It should go without saying that fair access to public information is essential in a democratic society. But some points bear repeating.
The Casper City Council recently approved a measure that will allow the city to charge for access to electronic public records. And though the Wyoming Supreme Court ruled a few years ago that it was legal for cities to charge reasonable fees for electronic public records, that doesn’t mean that it’s the right move.
The information belongs first and foremost to the taxpayers, and we’ve tasked our government with managing it. But those government bodies are meant to act as custodians of public information, not gatekeepers.
Fees for Casper citizens that request electronic records will kick in after one hour of staff time spent compiling it, at which point the hourly rates are $20.50 for clerical staff, $34 for information technology staff and $50 for professional staff. And that can add up quickly.
Media organizations, law firms and other large groups can afford to shoulder those costs. But what about individuals who may need access to public records but can’t afford it, or can’t afford the risk of not being able to afford it? The burden of these fees will be disproportionately shouldered by members of the public.
The right to information should not be determined by income.
Consider how the city will charge the public for the time of staff to compile a request. Imagine if access to a police officer was free for one hour, and then a citizen had to cough up an hourly rate for more of his time. This would be absurd for a number of reasons, not the least of which is the fact that citizens already pay for such services.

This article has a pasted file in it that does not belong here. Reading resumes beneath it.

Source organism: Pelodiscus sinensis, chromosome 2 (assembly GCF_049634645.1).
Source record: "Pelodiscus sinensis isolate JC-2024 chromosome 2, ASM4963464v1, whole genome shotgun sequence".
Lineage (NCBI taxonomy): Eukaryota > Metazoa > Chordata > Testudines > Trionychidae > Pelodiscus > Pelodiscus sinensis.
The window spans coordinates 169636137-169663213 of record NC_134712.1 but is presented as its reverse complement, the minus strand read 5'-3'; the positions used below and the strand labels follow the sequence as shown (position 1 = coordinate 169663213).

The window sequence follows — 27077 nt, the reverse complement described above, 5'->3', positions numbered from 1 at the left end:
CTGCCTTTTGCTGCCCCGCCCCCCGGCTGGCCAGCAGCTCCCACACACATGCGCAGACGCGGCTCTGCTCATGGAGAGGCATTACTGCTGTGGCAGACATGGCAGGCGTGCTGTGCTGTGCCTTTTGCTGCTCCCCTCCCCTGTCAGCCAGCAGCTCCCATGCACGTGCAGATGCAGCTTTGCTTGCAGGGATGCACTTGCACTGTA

The same is true for public records.
Taxpayers are already paying the city staff. They’re also paying for the office supplies. With these new fees, taxpayers will essentially be charged twice for the same service.
Some city leaders have expressed concern that there are those who will make large and time-consuming records requests for the sole purpose of burdening the government. But they offered no evidence to suggest this is happening often, or at all.
There is, however, reason to believe that the fees would unfairly limit access to information. Wyoming citizens shouldn’t be blocked from public records simply because they can’t afford to pay exorbitant and unfair fees. Even larger groups with budgets capable of paying the fees would encounter barriers when needing access to sizeable amounts of records.
Informed citizens are the foundation of a healthy democracy, and easily accessible public records are not a luxury, they are a necessity. No government body should have the power to disenfranchise Wyoming citizens by withholding placing public records, information generated and already paid for with public money, out of reach of any citizen. And fees such as those the city has implemented would undoubtedly withhold information from the very people it belongs to. And there’s nothing democratic about that at all.